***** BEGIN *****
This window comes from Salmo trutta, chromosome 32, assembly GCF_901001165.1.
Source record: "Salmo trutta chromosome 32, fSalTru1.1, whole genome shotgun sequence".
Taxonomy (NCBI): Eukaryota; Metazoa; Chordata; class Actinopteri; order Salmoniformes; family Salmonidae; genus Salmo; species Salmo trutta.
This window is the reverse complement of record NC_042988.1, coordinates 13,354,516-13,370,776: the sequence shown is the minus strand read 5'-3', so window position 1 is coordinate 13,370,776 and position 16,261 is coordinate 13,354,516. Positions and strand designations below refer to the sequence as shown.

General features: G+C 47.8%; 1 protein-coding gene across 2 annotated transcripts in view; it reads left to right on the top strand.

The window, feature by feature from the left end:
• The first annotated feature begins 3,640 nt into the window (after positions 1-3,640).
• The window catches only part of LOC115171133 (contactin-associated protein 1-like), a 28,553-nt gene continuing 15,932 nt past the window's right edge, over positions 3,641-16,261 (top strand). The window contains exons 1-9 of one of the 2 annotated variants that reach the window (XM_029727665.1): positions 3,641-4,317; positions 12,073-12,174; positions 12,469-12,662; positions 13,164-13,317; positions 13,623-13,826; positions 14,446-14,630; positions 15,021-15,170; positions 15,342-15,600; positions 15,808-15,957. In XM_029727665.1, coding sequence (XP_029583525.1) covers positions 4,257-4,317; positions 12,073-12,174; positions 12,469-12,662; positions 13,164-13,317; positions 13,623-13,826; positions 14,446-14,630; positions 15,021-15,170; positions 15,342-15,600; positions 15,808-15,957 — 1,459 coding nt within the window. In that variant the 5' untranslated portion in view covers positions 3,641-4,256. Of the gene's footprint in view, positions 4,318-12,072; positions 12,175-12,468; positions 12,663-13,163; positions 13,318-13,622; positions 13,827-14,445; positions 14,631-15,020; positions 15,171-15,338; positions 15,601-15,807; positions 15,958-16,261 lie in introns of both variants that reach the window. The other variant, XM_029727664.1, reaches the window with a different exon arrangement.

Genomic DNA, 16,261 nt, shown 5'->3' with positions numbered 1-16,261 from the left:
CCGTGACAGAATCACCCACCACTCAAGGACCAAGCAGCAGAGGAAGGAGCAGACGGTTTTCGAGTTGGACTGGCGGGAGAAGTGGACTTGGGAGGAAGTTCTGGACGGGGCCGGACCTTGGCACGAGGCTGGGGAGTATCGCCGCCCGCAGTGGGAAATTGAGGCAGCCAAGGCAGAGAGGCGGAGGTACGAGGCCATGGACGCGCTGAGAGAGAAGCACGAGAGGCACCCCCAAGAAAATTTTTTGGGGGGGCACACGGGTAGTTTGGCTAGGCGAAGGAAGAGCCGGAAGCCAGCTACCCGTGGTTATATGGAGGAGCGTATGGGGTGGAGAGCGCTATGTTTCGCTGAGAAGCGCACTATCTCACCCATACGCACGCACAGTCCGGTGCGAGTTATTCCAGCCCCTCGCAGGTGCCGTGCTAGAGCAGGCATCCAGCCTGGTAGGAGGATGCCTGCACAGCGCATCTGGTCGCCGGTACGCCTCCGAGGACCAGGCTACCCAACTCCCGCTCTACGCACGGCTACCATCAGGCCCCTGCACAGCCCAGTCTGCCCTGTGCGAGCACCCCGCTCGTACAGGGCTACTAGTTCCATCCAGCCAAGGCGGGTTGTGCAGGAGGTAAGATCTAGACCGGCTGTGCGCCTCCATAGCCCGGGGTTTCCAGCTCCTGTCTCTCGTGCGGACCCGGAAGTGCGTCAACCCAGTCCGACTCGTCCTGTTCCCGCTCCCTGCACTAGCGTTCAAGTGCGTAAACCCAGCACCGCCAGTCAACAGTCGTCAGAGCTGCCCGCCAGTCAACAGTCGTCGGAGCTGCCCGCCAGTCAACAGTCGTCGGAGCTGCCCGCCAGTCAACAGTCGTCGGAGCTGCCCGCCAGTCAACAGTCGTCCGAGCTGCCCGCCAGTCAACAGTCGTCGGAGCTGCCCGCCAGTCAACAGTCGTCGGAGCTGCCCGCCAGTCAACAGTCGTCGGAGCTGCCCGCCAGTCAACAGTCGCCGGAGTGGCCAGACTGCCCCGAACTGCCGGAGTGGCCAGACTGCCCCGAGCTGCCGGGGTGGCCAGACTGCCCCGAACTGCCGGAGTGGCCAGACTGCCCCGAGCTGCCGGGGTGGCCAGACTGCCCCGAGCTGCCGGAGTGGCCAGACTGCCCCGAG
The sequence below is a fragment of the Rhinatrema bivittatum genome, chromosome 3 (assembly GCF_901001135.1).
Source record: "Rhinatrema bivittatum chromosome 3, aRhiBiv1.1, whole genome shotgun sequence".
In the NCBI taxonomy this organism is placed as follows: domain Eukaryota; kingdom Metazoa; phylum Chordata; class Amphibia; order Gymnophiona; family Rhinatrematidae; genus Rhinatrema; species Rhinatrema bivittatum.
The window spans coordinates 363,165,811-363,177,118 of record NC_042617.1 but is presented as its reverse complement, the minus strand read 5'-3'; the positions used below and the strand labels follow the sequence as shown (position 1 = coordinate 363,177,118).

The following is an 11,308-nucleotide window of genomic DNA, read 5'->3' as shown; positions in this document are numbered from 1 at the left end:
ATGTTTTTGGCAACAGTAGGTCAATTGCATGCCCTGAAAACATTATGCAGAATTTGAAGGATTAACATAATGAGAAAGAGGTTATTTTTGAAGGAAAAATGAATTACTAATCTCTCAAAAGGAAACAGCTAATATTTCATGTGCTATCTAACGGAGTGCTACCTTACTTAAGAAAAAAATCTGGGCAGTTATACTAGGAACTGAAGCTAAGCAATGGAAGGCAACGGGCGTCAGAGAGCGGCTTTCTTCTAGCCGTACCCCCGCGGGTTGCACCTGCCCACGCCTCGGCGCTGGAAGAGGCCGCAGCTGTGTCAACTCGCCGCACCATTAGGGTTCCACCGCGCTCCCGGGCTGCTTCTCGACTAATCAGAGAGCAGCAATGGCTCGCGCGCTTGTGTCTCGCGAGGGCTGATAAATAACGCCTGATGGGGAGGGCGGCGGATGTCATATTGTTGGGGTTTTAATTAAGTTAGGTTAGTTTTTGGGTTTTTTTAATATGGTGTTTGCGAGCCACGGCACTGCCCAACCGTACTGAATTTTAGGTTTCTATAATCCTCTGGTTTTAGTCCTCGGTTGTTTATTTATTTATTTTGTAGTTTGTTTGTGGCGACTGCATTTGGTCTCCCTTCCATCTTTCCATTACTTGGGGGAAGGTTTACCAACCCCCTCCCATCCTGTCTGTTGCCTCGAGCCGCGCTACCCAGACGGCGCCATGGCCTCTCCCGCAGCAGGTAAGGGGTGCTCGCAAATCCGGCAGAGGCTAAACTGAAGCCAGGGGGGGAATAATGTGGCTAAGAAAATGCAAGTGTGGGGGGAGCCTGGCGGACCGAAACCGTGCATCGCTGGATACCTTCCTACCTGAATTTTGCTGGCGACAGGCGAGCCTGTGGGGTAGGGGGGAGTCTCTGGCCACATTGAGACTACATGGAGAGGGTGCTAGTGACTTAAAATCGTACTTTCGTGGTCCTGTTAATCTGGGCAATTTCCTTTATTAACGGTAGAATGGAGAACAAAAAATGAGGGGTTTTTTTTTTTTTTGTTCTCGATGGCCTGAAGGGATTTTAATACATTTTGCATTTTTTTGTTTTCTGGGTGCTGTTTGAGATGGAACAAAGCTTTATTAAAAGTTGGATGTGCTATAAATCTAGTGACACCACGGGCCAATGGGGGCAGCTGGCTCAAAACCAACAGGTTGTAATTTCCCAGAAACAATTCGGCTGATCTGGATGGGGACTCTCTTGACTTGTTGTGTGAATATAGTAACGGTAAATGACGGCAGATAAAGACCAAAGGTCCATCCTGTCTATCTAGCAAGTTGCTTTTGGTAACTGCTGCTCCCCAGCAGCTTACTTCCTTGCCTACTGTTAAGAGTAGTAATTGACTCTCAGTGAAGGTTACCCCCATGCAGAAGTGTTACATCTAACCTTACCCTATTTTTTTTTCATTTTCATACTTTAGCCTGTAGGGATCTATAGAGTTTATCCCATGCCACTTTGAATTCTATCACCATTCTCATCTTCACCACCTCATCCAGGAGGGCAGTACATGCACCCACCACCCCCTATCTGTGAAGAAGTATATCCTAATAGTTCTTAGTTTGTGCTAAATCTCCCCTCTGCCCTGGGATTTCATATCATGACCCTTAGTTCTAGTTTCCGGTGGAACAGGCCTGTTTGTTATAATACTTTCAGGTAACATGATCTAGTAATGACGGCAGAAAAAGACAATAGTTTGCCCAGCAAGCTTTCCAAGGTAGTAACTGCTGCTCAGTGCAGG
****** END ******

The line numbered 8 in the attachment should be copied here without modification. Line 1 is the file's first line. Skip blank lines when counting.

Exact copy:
• The window catches only part of LOC115171133 (contactin-associated protein 1-like), a 28,553-nt gene continuing 15,932 nt past the window's right edge, over positions 3,641-16,261 (top strand). The window contains exons 1-9 of one of the 2 annotated variants that reach the window (XM_029727665.1): positions 3,641-4,317; positions 12,073-12,174; positions 12,469-12,662; positions 13,164-13,317; positions 13,623-13,826; positions 14,446-14,630; positions 15,021-15,170; positions 15,342-15,600; positions 15,808-15,957. In XM_029727665.1, coding sequence (XP_029583525.1) covers positions 4,257-4,317; positions 12,073-12,174; positions 12,469-12,662; positions 13,164-13,317; positions 13,623-13,826; positions 14,446-14,630; positions 15,021-15,170; positions 15,342-15,600; positions 15,808-15,957 — 1,459 coding nt within the window. In that variant the 5' untranslated portion in view covers positions 3,641-4,256. Of the gene's footprint in view, positions 4,318-12,072; positions 12,175-12,468; positions 12,663-13,163; positions 13,318-13,622; positions 13,827-14,445; positions 14,631-15,020; positions 15,171-15,338; positions 15,601-15,807; positions 15,958-16,261 lie in introns of both variants that reach the window. The other variant, XM_029727664.1, reaches the window with a different exon arrangement.